Deputy Editor Daisy Kirkaldy is underwhelmed by this awkward Netflix Original, which never finds anything unique to do with its numerous tropes

Deputy Editor @ Redbrick & English Lit student :)
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Two attractive single people devising a no-strings-attached agreement for the holiday season and beyond – what could go wrong? Well, a lot. The ‘Ew, I’d never like you, we’re just friends’ trope is at this point absurdly overdone, but sadly it was not the only repeated convention in Netflix‘s new seasonal release: Holidate. The film centres around the concept of a ‘holidate’: a person who accompanies you to multiple family events so you’re not demoted to the kids table while the adults with romantic partners enjoy civilised conversation at the main dining table. It seems the only way for Sloane (Emma Roberts) to be treated with respect by her own family is to turn up to family occasions accompanied by a man…yikes.

Holidate seems to be a quintessential Christmas rom-com, to be watched in Christmas pyjamas while wrapping presents or as a film to get yourself in the Christmas spirit. The film’s release date of the 28th October did seem relatively early for a Christmas film, but I tried not to make too many judgements before I’d even pressed play. 

The inclusion of a Cinco De Mayo celebration for a cast of white leads seemed wholly unnecessary because it was presented as just another date in the calendar to get drunk

Turns out – Holidate isn’t a film completely focused around Christmas. It did not remain in the Christmas period but instead followed American holidays all year round (which explains the early release date). The holidays that followed included: New Year’s Eve, Valentine’s Day, St. Patrick’s Day, Easter, Mothers’ Day, the Fourth of July, Labor Day, Halloween, Thanksgiving and then back to Christmas. Yes, all these occurred in one film and yes, it was as repetitive as it sounds. The inclusion of a Cinco De Mayo celebration for a cast of white leads seemed wholly unnecessary because it was presented as just another date in the calendar to get drunk; this was crass and entirely unneeded due to the numerous other occasions for this in the film.

Also, Sloane needing an accompaniment to every family event did get tiresome, needing a romantic date for a Mothers Day gathering is surely a stretch. The ‘will they, won’t they’ was infuriatingly obvious at times, with Sloane’s ‘holidate’ Jackson (Luke Bracey) uttering the line ‘I don’t even find you that attractive’ at the birth of the agreement. Groan. Holidate seemed to drag on and on before the inevitable even began to happen.

Sloane opens the film smoking outside her childhood home. A predictable trope comes soon after: a mother wanting her daughter to be more like [insert name of more girly family member]. This creates a very standard and basic family dynamic – a predictable but solid base to kickstart the rest of the plot. Then comes the classic gift-giving scene in all cheesy Christmas films, you know the one. Someone doesn’t like their present and has to pretend they do, another character didn’t bring presents for everyone there, there’s usually some re-gifting of last year’s presents, I could go on. Holidate takes the notion of reusing tropes and runs with it, but the sheer frequency of them means the idea of a ‘holidate’ becomes one of the only original aspects in this whole film.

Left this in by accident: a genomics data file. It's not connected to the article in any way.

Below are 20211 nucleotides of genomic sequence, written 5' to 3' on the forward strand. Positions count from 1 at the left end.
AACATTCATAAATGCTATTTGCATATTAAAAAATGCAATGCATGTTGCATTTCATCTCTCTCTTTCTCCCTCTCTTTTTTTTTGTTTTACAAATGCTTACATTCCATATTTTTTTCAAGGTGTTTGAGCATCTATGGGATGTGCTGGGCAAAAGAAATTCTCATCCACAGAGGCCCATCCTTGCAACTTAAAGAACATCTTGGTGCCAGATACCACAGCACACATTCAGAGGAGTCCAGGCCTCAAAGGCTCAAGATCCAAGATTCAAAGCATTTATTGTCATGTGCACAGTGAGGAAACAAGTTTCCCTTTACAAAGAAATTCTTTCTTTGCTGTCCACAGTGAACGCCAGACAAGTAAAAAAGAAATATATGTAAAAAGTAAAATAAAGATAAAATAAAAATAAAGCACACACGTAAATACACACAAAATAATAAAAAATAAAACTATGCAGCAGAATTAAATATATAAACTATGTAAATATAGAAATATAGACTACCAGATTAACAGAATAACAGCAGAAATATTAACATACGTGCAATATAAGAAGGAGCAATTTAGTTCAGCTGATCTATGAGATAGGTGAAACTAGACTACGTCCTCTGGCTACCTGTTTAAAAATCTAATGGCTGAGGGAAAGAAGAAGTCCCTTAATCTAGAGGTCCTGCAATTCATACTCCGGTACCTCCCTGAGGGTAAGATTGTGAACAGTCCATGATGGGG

As with most Netflix Original films that I have seen, the dialogue and acting was really awkward in most scenes.

As with most Netflix Original films that I have seen, the dialogue and acting was really awkward in most scenes. The background noise of scenes set in public places is just never naturalistic; no matter how hard Netflix tries to recreate a nightclub setting, they never get it remotely right. The main characters Sloane and Jackson also make bizarrely repetitive references to Ryan Gosling, which feels excruciatingly awkward without a cameo from the rom-com regular himself. Fans seem to be convinced they can spot a Gosling-lookalike in the background of a scene when Sloane mentions him, but as the rest of the film seems so clunky and awkward, a slick cameo such as this seems out of the film’s reach entirely.

Call me pernickety but the steam coming off the character’s breath was just absurd. Details like this should not be so jarring after careful editing. This embarrassing addition ruined the magic of cinema by proving that the scenes were definitely shot in warmer weather than the supposedly wintery setting of the scenes themselves. Also, the film’s colouring, soundtrack and themes all pointed towards a generally PG film, but the film’s humour was shockingly sexual at times. Every so often the film’s dialogue would contain a joke that was starkly out of place in the sickly-sweet Christmas rom-com setting. There’s also an injury at a Fourth of July party which is way too graphic for the genre, and took away from the light-heartedness the film had tried to create between the two lead characters.

Verdict:

Recognisable features in Christmas films are arguably the best thing about them: matching pyjamas, disliked family members, arguments, romance, snow (to name a few). These commonalities usually contribute to their overall charm and admittedly it wouldn’t be a Christmas film without them. But sadly Holidate had far too many moments of awkwardness and painful dialogue for this film to be bearable. It is the perfect film to be on in the very background, but only when no-one is paying any attention at all.

5/10

Holidate is now streaming on Netflix.


Want to read about the latest films? Check out these other reviews from Redbrick Film:

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